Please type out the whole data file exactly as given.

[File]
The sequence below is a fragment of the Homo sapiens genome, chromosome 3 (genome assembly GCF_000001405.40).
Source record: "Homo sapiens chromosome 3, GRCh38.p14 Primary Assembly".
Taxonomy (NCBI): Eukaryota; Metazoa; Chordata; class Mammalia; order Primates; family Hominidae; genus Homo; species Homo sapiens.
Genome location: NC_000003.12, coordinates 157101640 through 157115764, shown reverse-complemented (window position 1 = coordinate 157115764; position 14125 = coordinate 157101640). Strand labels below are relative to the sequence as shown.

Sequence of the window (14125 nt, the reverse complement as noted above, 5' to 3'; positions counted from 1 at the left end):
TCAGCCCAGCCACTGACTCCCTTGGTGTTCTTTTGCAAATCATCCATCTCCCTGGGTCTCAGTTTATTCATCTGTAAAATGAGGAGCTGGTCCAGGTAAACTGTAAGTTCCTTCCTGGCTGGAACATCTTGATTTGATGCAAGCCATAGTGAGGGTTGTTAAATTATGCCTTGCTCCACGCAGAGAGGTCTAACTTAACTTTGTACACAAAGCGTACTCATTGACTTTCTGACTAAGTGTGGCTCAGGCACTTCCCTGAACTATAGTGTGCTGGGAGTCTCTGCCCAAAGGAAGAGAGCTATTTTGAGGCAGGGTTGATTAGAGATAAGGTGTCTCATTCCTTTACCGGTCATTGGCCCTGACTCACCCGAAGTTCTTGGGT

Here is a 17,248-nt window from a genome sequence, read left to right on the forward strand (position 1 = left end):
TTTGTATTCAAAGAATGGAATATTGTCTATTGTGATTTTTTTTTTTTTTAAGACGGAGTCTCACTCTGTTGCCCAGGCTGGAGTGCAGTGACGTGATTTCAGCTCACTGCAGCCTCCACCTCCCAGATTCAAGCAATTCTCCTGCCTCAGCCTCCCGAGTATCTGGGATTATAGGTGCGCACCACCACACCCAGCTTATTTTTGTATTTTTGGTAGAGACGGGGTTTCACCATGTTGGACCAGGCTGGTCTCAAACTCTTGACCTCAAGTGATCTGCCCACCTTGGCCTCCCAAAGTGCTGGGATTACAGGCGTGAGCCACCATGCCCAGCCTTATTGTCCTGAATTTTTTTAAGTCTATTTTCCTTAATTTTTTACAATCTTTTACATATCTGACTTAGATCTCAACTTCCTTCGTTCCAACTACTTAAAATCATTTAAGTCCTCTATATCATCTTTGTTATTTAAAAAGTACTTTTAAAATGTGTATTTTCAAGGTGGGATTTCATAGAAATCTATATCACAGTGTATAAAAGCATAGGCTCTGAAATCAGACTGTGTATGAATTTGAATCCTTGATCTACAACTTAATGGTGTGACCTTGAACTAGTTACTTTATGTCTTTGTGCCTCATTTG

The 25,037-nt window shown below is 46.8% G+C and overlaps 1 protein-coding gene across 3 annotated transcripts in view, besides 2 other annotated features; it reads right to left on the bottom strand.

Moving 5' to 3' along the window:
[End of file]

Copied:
The sequence below is a fragment of the Homo sapiens genome, chromosome 3 (genome assembly GCF_000001405.40).
Source record: "Homo sapiens chromosome 3, GRCh38.p14 Primary Assembly".
Taxonomy (NCBI): Eukaryota; Metazoa; Chordata; class Mammalia; order Primates; family Hominidae; genus Homo; species Homo sapiens.
Genome location: NC_000003.12, coordinates 157101640 through 157115764, shown reverse-complemented (window position 1 = coordinate 157115764; position 14125 = coordinate 157101640). Strand labels below are relative to the sequence as shown.

Sequence of the window (14125 nt, the reverse complement as noted above, 5' to 3'; positions counted from 1 at the left end):
TCAGCCCAGCCACTGACTCCCTTGGTGTTCTTTTGCAAATCATCCATCTCCCTGGGTCTCAGTTTATTCATCTGTAAAATGAGGAGCTGGTCCAGGTAAACTGTAAGTTCCTTCCTGGCTGGAACATCTTGATTTGATGCAAGCCATAGTGAGGGTTGTTAAATTATGCCTTGCTCCACGCAGAGAGGTCTAACTTAACTTTGTACACAAAGCGTACTCATTGACTTTCTGACTAAGTGTGGCTCAGGCACTTCCCTGAACTATAGTGTGCTGGGAGTCTCTGCCCAAAGGAAGAGAGCTATTTTGAGGCAGGGTTGATTAGAGATAAGGTGTCTCATTCCTTTACCGGTCATTGGCCCTGACTCACCCGAAGTTCTTGGGT

Here is a 17,248-nt window from a genome sequence, read left to right on the forward strand (position 1 = left end):
TTTGTATTCAAAGAATGGAATATTGTCTATTGTGATTTTTTTTTTTTTTAAGACGGAGTCTCACTCTGTTGCCCAGGCTGGAGTGCAGTGACGTGATTTCAGCTCACTGCAGCCTCCACCTCCCAGATTCAAGCAATTCTCCTGCCTCAGCCTCCCGAGTATCTGGGATTATAGGTGCGCACCACCACACCCAGCTTATTTTTGTATTTTTGGTAGAGACGGGGTTTCACCATGTTGGACCAGGCTGGTCTCAAACTCTTGACCTCAAGTGATCTGCCCACCTTGGCCTCCCAAAGTGCTGGGATTACAGGCGTGAGCCACCATGCCCAGCCTTATTGTCCTGAATTTTTTTAAGTCTATTTTCCTTAATTTTTTACAATCTTTTACATATCTGACTTAGATCTCAACTTCCTTCGTTCCAACTACTTAAAATCATTTAAGTCCTCTATATCATCTTTGTTATTTAAAAAGTACTTTTAAAATGTGTATTTTCAAGGTGGGATTTCATAGAAATCTATATCACAGTGTATAAAAGCATAGGCTCTGAAATCAGACTGTGTATGAATTTGAATCCTTGATCTACAACTTAATGGTGTGACCTTGAACTAGTTACTTTATGTCTTTGTGCCTCATTTG

The 25,037-nt window shown below is 46.8% G+C and overlaps 1 protein-coding gene across 3 annotated transcripts in view, besides 2 other annotated features; it reads right to left on the bottom strand.

Moving 5' to 3' along the window: